Of course, after that, everyone else in the book starts feeding you that information.

But, you might argue, we see how other people react to him – they fall in love/lust with him too easy. They pursue him too much. They give him too much, want him too much, need him too much. He holds too much bloody power. Of course, he’s beautiful – what else could it be?

Oh, I don’t know… novelty value? Redheads are rare. Applying the ‘average of good-looks in the populace at large’ to redheads means a good-looking redhead is very rare. So he’s good-looking, you admit it, I hear you yell triumphantly.

Sure he is. But how many good-looking people did you see today? A few at least, of both sexes. Many, if it’s a good day. And only one if you only went as far as the corner shop and back. No matter, good-looking doesn’t cut it. Does it, truthfully? Would you sign your life over to someone who was merely workaday good-looking?

No, there’s something more there. How often do you hear people refer to Danny (and John for that matter) as being supernaturally good-looking, or powerful or magnetic? A lot; I can fill you in on that one too.

They have the power of the vampire, both of them. Probably because my earliest diet was fairy tales and horror novels. But just like I don’t believe Cinderella is really about magic and glass slippers, I don’t believe DANNY is about ‘Special Powers’. Truthfully, I don’t believe even ‘Special Powers’ in any comic book drivel you care to name is really about Special Powers either – it’s just about power, plain and simple. And being special of course (and there it is, right there).

The question you should really be asking is what is Danny’s special power then?

The ‘real’ definition of the word glamour – it’s original definition – is the power to deceive though magic. It was, quite literally, a spell cast over a person or an object to change its surface appearance – generally to make it more appealing than it actually was. You know, like the wicked witch in Snow White, although she arguably does that in reverse.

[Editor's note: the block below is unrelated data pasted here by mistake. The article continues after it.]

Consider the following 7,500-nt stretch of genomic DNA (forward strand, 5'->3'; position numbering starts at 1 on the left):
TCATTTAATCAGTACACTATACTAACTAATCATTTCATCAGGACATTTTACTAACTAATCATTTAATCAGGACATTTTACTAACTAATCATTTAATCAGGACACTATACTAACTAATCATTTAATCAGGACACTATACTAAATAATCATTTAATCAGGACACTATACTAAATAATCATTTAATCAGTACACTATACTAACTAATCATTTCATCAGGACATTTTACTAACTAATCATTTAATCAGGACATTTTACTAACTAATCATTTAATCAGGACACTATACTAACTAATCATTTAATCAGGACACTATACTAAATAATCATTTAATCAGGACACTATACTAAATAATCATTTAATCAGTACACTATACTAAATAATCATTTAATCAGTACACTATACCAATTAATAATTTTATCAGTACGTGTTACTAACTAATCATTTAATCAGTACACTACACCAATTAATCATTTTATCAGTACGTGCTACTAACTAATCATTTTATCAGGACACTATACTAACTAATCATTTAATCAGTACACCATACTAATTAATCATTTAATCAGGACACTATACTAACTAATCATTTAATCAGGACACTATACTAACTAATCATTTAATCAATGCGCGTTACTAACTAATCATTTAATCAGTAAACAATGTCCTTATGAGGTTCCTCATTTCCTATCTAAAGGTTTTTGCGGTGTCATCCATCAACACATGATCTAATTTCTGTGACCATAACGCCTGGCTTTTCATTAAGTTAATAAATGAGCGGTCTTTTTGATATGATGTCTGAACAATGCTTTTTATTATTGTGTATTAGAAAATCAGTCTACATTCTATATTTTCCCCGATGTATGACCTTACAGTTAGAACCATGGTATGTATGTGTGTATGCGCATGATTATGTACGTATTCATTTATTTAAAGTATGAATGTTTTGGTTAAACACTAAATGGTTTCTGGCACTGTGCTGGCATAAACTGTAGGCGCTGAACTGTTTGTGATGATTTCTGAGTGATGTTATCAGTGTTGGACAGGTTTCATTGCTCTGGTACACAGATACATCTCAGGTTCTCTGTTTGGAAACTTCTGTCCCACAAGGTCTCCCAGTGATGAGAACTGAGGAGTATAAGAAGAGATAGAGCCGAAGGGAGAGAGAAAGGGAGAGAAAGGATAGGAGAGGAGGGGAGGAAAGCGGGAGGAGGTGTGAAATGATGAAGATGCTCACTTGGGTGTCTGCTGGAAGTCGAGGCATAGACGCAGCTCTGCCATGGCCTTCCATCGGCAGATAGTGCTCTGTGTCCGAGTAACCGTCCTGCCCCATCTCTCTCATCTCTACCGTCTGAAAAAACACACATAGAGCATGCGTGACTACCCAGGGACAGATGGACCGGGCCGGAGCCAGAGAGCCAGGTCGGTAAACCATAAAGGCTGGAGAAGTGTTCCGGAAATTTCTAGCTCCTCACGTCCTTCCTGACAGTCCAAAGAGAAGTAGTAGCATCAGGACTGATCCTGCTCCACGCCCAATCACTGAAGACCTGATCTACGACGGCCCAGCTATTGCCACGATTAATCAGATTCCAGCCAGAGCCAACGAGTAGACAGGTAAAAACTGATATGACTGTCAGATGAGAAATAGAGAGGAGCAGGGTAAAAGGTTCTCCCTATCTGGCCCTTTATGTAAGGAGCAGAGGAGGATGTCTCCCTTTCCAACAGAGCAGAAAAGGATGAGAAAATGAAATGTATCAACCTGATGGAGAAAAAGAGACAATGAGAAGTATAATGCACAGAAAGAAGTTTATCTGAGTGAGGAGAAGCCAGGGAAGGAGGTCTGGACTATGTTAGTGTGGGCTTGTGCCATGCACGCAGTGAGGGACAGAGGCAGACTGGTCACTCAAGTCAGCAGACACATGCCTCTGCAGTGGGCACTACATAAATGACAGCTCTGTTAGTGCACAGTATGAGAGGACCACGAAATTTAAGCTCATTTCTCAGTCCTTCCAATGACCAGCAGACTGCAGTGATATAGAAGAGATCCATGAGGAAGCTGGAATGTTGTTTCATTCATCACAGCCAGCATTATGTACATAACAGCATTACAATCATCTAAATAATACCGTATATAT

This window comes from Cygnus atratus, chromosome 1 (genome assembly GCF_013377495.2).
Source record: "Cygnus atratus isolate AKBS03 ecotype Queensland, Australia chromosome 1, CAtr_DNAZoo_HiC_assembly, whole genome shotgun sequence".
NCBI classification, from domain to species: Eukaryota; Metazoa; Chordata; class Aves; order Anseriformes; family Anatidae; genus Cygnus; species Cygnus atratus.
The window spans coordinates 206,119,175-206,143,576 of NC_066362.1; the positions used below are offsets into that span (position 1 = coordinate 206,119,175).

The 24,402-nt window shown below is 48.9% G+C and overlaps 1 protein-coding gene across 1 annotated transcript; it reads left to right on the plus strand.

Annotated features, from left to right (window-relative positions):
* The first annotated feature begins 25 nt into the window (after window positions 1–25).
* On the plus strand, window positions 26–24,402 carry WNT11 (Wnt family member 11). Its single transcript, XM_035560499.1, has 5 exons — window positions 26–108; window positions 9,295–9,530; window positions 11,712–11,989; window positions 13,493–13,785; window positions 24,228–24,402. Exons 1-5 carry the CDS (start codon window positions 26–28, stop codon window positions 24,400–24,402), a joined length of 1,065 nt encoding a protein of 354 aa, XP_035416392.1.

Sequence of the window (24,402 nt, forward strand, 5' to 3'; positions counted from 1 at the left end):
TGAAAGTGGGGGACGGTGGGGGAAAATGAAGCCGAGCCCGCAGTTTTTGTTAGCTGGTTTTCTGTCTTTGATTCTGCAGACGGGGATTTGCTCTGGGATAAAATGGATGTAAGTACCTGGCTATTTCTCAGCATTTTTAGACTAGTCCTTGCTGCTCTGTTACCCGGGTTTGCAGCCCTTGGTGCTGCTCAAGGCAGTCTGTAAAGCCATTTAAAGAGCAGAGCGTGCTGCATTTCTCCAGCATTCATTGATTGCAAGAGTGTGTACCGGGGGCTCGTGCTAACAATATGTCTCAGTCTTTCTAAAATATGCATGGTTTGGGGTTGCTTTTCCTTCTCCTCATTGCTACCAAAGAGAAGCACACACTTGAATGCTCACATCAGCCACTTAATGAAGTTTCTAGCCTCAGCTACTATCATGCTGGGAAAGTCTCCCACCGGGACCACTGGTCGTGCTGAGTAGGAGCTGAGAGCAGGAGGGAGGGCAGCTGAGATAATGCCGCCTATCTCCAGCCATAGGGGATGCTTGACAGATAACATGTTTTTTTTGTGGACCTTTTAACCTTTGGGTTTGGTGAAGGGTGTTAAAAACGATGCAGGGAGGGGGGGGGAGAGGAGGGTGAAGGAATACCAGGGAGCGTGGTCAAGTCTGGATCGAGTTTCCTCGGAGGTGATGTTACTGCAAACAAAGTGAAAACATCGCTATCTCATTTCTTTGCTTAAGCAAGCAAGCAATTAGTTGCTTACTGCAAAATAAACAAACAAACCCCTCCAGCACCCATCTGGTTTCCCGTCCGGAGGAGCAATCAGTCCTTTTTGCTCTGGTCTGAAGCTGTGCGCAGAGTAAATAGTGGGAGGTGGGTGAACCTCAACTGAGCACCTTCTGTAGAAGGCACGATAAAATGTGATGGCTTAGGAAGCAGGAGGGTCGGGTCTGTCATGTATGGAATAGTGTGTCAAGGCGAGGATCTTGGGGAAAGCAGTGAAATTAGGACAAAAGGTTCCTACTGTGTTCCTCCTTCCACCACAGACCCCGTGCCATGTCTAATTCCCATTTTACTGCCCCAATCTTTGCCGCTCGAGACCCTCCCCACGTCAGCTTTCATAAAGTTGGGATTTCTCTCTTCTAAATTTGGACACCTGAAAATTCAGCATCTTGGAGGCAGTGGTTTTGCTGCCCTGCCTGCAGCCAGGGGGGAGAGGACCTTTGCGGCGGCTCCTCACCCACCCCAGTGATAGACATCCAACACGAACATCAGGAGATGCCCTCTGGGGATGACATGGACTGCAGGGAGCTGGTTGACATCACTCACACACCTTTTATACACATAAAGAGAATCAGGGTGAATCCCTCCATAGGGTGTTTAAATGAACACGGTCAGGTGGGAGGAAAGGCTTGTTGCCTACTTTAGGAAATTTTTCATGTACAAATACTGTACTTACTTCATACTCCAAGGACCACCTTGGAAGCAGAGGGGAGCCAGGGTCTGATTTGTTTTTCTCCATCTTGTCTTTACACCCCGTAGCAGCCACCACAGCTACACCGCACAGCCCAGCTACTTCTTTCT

Danny is glamorous. You’ll see that trait referred to over an over, without it actually being called that. It’s a word that’s pretty much been commandeered by ‘femininity’ now anyway – couldn’t be used convincingly by or for a man, unless it was Queer Eye for The Straight Guy.

But Danny personifies the ancient definition of glamour. He’s a ginge, for Christ’s sake. Everything about him is wrong, just as it is in John. He’s got pale skin, not robust, brown and healthy. He’s thin and tall, i.e. gangly. He has freckles. So many of them it turns his skin a pale gold in places. He has curly hair. And we’re talking thick curls here, that form ringlets, not nice trendy waves. He’s gangly, peely-wally (literally, in Scots, ‘pale as a ceramic tile’), gingery, freckly and, as if that wasn’t enough, he has “weird eyes”. God knows, enough people comment on them.

Yet, despite all this, despite even the king-size clue that he’s the dead spit of John, who people constantly debate whether he’s “ugly” or not, no-one has, within my hearing, questioned the validity of Danny’s beauty. It just is. Because everyone says so.

So why does everyone believe in Danny’s beauty and why don’t I?

Ah, that would be telling. Got to leave you something to figure out for yourself…

P.S. The ‘proof’ copy of How to Write the Perfect Novel is on for a mere £4.95 if you want a cheap one. It has yellow marker throughout and a couple of my scribbles, but is otherwise perfect – apart from all those highlighted errors/changes, of course. Still, even with the post it’s a couple of quid cheaper. Also, we have a lovely new ad on Skin Two, along with a little news feature. Here it is: The ‘Roses’ Valentines Day ad with a difference, plus our mini-feature. You’ll have to search through the pages for the ad though, it’s revolving. Let me know if and where you find it, I’d be curious to know where it turns up. Enjoy.